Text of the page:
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|ID||Project||Category||View Status||Date Submitted||Last Update|
|0007726||OCaml||typing||public||2018-02-16 17:23||2018-06-07 08:21|
|Priority||normal||Severity||minor||Reproducibility||have not tried|
|Target Version||Fixed in Version|
|Summary||0007726: Recursive modules, equi-recursive types and stack overflow|
|Description||Using recursive modules it's possible to build equi-recursive types, like this one|
type t = t option
even when -rectypes is not enabled:
module type T = sig type t end
module Fix(F:(T -> T)) = struct
module rec Fixed : T with type t = F(Fixed).t = F(Fixed)
module T = Fix(functor (X:sig type t end) -> struct type t = X.t option end)
(* T.Fixed.t = T.fixed.t option *)
Since the type recursion is not manifest, the checks associated with -rectypes don't kick in, and it's also possible to construct types that even -rectypes doesn't allow, such as
type t = t
as the following code does:
module T = Fix(functor (X:sig type t end) -> struct type t = X.t end)
leading to a compile-time error:
Fatal error: exception Stack overflow
|Tags||No tags attached.|
The problem was already there in 3.07, and probably since the introduction of recursive modules.
(Need to replace T -> T by struct module F : functor(X:T)->T end)
Supposedly check_recmod_typedecls should detect this, but it is only called on the recursive module in the body of Fix, which doesn't contain recursive definitions yet...
Producing recursive types is not too bad (GADT equations may already do that IIRC), but allowing type t = Fixed.t is a real problem.
A potential fix would be to require all definitions in a recursive module to be contractive when referring not only to itself, but also to a functor application taking a recursive module as argument. I wonder whether it would end up being too restrictive.
BTW, I wonder if you can exhibit an unsoundness. At this point the worse I see is a stack overflow.
Actually, Typedecl.check_recmod_typedecl already checks for recursive module ids in functor applications.
So I wonder what's going wrong here: it should already detect that F(Fixed).t might be Fixed.t itself.
I misunderstood: to_check indicates the paths for which recursion should be checked, not those requiring contractiveness.
So check_well_founded itself should be extended.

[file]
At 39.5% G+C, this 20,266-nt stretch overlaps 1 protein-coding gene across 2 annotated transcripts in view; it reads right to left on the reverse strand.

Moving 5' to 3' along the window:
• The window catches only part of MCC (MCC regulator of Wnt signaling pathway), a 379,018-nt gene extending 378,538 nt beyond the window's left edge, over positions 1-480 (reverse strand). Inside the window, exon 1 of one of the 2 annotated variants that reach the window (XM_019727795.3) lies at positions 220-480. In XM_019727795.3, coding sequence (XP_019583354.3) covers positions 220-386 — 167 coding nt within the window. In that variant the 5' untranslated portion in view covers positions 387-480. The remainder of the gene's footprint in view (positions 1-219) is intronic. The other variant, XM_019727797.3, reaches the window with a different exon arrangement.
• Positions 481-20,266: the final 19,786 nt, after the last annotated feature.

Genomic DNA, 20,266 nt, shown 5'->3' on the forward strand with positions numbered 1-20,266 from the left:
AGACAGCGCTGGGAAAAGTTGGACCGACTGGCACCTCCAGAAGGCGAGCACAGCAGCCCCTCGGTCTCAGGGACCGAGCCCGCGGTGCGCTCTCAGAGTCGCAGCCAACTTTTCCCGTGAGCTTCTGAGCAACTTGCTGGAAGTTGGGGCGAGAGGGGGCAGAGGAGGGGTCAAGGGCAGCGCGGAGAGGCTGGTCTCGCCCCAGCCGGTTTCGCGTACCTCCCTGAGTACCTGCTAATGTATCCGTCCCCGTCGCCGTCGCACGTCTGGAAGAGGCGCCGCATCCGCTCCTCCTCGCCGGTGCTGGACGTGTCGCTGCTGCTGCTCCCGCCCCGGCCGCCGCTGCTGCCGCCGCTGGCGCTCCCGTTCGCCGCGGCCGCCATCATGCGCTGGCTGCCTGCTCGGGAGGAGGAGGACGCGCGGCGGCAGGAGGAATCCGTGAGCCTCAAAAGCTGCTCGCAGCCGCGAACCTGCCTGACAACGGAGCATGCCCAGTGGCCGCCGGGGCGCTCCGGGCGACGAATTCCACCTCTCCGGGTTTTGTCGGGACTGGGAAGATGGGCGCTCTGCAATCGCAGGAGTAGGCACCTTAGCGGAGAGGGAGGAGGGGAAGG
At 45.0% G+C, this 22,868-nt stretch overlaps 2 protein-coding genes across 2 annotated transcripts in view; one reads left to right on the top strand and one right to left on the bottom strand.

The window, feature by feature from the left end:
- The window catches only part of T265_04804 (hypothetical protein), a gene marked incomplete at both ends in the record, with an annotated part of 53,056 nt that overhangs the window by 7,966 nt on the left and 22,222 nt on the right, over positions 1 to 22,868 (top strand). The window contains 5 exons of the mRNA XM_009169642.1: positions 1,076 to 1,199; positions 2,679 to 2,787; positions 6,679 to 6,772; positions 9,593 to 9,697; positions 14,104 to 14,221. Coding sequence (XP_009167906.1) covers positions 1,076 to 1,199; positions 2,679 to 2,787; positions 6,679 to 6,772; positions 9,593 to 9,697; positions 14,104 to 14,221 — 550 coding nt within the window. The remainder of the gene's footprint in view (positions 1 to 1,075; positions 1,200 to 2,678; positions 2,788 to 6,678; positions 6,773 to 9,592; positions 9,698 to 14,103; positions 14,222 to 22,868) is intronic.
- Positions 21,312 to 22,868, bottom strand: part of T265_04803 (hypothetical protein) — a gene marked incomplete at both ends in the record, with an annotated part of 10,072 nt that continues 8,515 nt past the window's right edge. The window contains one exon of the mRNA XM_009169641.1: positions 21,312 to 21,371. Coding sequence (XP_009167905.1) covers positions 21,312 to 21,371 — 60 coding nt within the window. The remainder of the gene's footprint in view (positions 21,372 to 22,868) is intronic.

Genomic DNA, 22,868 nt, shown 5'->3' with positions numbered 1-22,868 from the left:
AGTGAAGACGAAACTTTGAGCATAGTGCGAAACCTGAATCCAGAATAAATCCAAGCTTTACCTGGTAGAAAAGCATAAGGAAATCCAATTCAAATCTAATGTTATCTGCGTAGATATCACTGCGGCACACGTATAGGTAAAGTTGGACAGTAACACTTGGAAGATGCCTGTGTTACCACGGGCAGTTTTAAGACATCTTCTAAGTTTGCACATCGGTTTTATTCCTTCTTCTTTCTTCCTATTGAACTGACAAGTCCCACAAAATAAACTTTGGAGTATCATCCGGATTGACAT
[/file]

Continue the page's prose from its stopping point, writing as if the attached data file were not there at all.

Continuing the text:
edited on: 2018-02-27 11:22
Thinking more of it, it seems that problematic paths (that could expand to any type from the recursive modules) are those containing both a recursive module and a "functor argument", i.e. some module that could be instanciated later. This might be specific enough not to get in the way.
There is a tentative fix at https://github.com/ocaml/ocaml/pull/1639 [^]
It is probably broken, but demonstrates the idea.
The previous attempt failed because it only prevented substitutions coming from functor applications, while one can also substitute in signatures using with.
There is a new attempt at https://github.com/ocaml/ocaml/pull/1676. [^]
Here is an example using a with constraint:
module type T = sig type t end
module type S =
module F : functor (X : T) -> T
module rec Fixed : sig type t = F(Fixed).t end
module Id (X : T) = X
module type Bad = S with module F = Id
It immediately causes a stack overflow before the fix.
|2018-02-16 17:23||yallop||New Issue|
|2018-02-27 09:59||garrigue||Note Added: 0018924|
|2018-02-27 09:59||garrigue||Assigned To||=> garrigue|
|2018-02-27 09:59||garrigue||Status||new => confirmed|
|2018-02-27 10:03||garrigue||Note Added: 0018925|
|2018-02-27 10:43||garrigue||Note Added: 0018926|
|2018-02-27 11:21||garrigue||Note Added: 0018928|
|2018-02-27 11:22||garrigue||Note Edited: 0018928||View Revisions|
|2018-02-27 14:41||garrigue||Note Added: 0018929|
|2018-03-23 04:45||garrigue||Note Added: 0018956|
|2018-06-01 15:51||garrigue||Relationship added||related to 0007611|
|2018-06-07 08:21||garrigue||Relationship added||related to 0003935|
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